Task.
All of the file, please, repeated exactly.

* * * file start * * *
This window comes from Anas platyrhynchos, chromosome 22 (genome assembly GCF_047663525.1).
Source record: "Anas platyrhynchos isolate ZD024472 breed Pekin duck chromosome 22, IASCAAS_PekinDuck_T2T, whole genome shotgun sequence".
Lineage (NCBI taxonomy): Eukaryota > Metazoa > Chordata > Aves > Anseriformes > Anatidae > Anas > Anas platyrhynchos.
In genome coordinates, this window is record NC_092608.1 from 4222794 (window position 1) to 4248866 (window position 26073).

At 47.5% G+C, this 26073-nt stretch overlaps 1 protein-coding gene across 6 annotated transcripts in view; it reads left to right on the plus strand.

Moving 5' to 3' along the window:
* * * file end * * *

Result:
This window comes from Anas platyrhynchos, chromosome 22 (genome assembly GCF_047663525.1).
Source record: "Anas platyrhynchos isolate ZD024472 breed Pekin duck chromosome 22, IASCAAS_PekinDuck_T2T, whole genome shotgun sequence".
Lineage (NCBI taxonomy): Eukaryota > Metazoa > Chordata > Aves > Anseriformes > Anatidae > Anas > Anas platyrhynchos.
In genome coordinates, this window is record NC_092608.1 from 4222794 (window position 1) to 4248866 (window position 26073).

At 47.5% G+C, this 26073-nt stretch overlaps 1 protein-coding gene across 6 annotated transcripts in view; it reads left to right on the plus strand.

Moving 5' to 3' along the window: